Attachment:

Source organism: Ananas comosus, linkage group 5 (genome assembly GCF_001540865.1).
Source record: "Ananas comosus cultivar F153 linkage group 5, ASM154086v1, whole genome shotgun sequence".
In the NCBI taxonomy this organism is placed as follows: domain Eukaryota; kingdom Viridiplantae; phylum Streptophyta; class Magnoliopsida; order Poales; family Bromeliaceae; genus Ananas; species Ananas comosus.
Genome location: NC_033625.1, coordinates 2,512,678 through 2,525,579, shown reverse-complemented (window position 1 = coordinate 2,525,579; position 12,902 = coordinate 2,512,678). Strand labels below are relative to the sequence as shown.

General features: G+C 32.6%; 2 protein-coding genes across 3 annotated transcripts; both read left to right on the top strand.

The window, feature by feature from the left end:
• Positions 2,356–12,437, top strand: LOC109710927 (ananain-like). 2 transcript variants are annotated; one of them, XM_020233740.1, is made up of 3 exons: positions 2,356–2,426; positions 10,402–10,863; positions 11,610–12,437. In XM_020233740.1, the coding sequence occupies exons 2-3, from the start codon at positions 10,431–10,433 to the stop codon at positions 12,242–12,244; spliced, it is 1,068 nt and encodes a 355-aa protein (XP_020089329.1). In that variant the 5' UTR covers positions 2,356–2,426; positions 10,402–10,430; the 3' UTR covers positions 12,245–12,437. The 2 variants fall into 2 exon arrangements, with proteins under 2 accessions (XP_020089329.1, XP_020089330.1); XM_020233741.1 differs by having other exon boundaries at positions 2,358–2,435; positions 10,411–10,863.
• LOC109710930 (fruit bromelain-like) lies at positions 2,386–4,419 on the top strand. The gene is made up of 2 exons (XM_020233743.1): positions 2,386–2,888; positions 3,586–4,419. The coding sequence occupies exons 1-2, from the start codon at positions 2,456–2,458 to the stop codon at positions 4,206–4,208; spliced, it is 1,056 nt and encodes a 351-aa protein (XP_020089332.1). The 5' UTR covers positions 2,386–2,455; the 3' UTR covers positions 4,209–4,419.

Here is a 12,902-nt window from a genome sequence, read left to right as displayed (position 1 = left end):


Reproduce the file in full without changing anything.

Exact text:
Source organism: Ananas comosus, linkage group 5 (genome assembly GCF_001540865.1).
Source record: "Ananas comosus cultivar F153 linkage group 5, ASM154086v1, whole genome shotgun sequence".
In the NCBI taxonomy this organism is placed as follows: domain Eukaryota; kingdom Viridiplantae; phylum Streptophyta; class Magnoliopsida; order Poales; family Bromeliaceae; genus Ananas; species Ananas comosus.
Genome location: NC_033625.1, coordinates 2,512,678 through 2,525,579, shown reverse-complemented (window position 1 = coordinate 2,525,579; position 12,902 = coordinate 2,512,678). Strand labels below are relative to the sequence as shown.

General features: G+C 32.6%; 2 protein-coding genes across 3 annotated transcripts; both read left to right on the top strand.

The window, feature by feature from the left end:
• Positions 2,356–12,437, top strand: LOC109710927 (ananain-like). 2 transcript variants are annotated; one of them, XM_020233740.1, is made up of 3 exons: positions 2,356–2,426; positions 10,402–10,863; positions 11,610–12,437. In XM_020233740.1, the coding sequence occupies exons 2-3, from the start codon at positions 10,431–10,433 to the stop codon at positions 12,242–12,244; spliced, it is 1,068 nt and encodes a 355-aa protein (XP_020089329.1). In that variant the 5' UTR covers positions 2,356–2,426; positions 10,402–10,430; the 3' UTR covers positions 12,245–12,437. The 2 variants fall into 2 exon arrangements, with proteins under 2 accessions (XP_020089329.1, XP_020089330.1); XM_020233741.1 differs by having other exon boundaries at positions 2,358–2,435; positions 10,411–10,863.
• LOC109710930 (fruit bromelain-like) lies at positions 2,386–4,419 on the top strand. The gene is made up of 2 exons (XM_020233743.1): positions 2,386–2,888; positions 3,586–4,419. The coding sequence occupies exons 1-2, from the start codon at positions 2,456–2,458 to the stop codon at positions 4,206–4,208; spliced, it is 1,056 nt and encodes a 351-aa protein (XP_020089332.1). The 5' UTR covers positions 2,386–2,455; the 3' UTR covers positions 4,209–4,419.

Here is a 12,902-nt window from a genome sequence, read left to right as displayed (position 1 = left end):